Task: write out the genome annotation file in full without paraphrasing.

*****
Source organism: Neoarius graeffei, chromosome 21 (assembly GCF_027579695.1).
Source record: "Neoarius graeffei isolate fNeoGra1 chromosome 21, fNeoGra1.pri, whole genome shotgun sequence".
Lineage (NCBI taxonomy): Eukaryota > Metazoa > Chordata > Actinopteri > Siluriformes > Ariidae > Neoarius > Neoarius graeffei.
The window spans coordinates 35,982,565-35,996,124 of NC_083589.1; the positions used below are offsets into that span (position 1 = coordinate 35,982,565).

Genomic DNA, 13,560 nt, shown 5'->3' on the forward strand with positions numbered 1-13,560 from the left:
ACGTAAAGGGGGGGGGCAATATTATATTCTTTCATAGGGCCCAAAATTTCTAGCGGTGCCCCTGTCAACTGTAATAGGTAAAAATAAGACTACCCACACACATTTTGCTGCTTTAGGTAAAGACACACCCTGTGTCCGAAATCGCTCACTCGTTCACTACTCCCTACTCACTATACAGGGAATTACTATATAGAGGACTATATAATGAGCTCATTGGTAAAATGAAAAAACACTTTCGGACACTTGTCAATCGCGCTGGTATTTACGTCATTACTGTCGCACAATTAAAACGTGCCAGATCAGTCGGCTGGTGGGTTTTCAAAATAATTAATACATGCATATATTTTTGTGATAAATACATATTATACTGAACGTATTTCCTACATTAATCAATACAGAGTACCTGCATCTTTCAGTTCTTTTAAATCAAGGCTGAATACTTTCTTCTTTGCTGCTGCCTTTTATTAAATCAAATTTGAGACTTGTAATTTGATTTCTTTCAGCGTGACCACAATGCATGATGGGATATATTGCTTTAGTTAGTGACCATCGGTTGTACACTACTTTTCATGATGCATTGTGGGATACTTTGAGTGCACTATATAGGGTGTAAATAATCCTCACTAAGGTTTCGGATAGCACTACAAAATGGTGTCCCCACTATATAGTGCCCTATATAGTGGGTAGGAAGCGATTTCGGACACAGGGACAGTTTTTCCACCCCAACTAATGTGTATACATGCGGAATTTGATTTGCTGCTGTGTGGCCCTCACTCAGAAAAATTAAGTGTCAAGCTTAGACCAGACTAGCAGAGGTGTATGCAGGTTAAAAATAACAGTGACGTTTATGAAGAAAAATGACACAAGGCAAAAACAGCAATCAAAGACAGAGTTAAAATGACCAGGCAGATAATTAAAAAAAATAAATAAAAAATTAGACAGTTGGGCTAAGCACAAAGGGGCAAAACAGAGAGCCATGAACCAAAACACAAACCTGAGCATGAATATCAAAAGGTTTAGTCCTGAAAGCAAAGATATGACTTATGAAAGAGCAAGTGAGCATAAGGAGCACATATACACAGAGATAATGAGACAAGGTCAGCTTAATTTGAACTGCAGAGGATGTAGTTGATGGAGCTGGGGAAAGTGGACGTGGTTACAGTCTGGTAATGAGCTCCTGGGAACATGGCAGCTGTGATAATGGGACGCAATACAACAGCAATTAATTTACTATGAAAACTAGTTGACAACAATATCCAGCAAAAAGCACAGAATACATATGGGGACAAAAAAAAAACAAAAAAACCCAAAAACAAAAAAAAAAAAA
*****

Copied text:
Source organism: Neoarius graeffei, chromosome 21 (assembly GCF_027579695.1).
Source record: "Neoarius graeffei isolate fNeoGra1 chromosome 21, fNeoGra1.pri, whole genome shotgun sequence".
Lineage (NCBI taxonomy): Eukaryota > Metazoa > Chordata > Actinopteri > Siluriformes > Ariidae > Neoarius > Neoarius graeffei.
The window spans coordinates 35,982,565-35,996,124 of NC_083589.1; the positions used below are offsets into that span (position 1 = coordinate 35,982,565).

Genomic DNA, 13,560 nt, shown 5'->3' on the forward strand with positions numbered 1-13,560 from the left:
ACGTAAAGGGGGGGGGCAATATTATATTCTTTCATAGGGCCCAAAATTTCTAGCGGTGCCCCTGTCAACTGTAATAGGTAAAAATAAGACTACCCACACACATTTTGCTGCTTTAGGTAAAGACACACCCTGTGTCCGAAATCGCTCACTCGTTCACTACTCCCTACTCACTATACAGGGAATTACTATATAGAGGACTATATAATGAGCTCATTGGTAAAATGAAAAAACACTTTCGGACACTTGTCAATCGCGCTGGTATTTACGTCATTACTGTCGCACAATTAAAACGTGCCAGATCAGTCGGCTGGTGGGTTTTCAAAATAATTAATACATGCATATATTTTTGTGATAAATACATATTATACTGAACGTATTTCCTACATTAATCAATACAGAGTACCTGCATCTTTCAGTTCTTTTAAATCAAGGCTGAATACTTTCTTCTTTGCTGCTGCCTTTTATTAAATCAAATTTGAGACTTGTAATTTGATTTCTTTCAGCGTGACCACAATGCATGATGGGATATATTGCTTTAGTTAGTGACCATCGGTTGTACACTACTTTTCATGATGCATTGTGGGATACTTTGAGTGCACTATATAGGGTGTAAATAATCCTCACTAAGGTTTCGGATAGCACTACAAAATGGTGTCCCCACTATATAGTGCCCTATATAGTGGGTAGGAAGCGATTTCGGACACAGGGACAGTTTTTCCACCCCAACTAATGTGTATACATGCGGAATTTGATTTGCTGCTGTGTGGCCCTCACTCAGAAAAATTAAGTGTCAAGCTTAGACCAGACTAGCAGAGGTGTATGCAGGTTAAAAATAACAGTGACGTTTATGAAGAAAAATGACACAAGGCAAAAACAGCAATCAAAGACAGAGTTAAAATGACCAGGCAGATAATTAAAAAAAATAAATAAAAAATTAGACAGTTGGGCTAAGCACAAAGGGGCAAAACAGAGAGCCATGAACCAAAACACAAACCTGAGCATGAATATCAAAAGGTTTAGTCCTGAAAGCAAAGATATGACTTATGAAAGAGCAAGTGAGCATAAGGAGCACATATACACAGAGATAATGAGACAAGGTCAGCTTAATTTGAACTGCAGAGGATGTAGTTGATGGAGCTGGGGAAAGTGGACGTGGTTACAGTCTGGTAATGAGCTCCTGGGAACATGGCAGCTGTGATAATGGGACGCAATACAACAGCAATTAATTTACTATGAAAACTAGTTGACAACAATATCCAGCAAAAAGCACAGAATACATATGGGGACAAAAAAAAAACAAAAAAACCCAAAAACAAAAAAAAAAAAA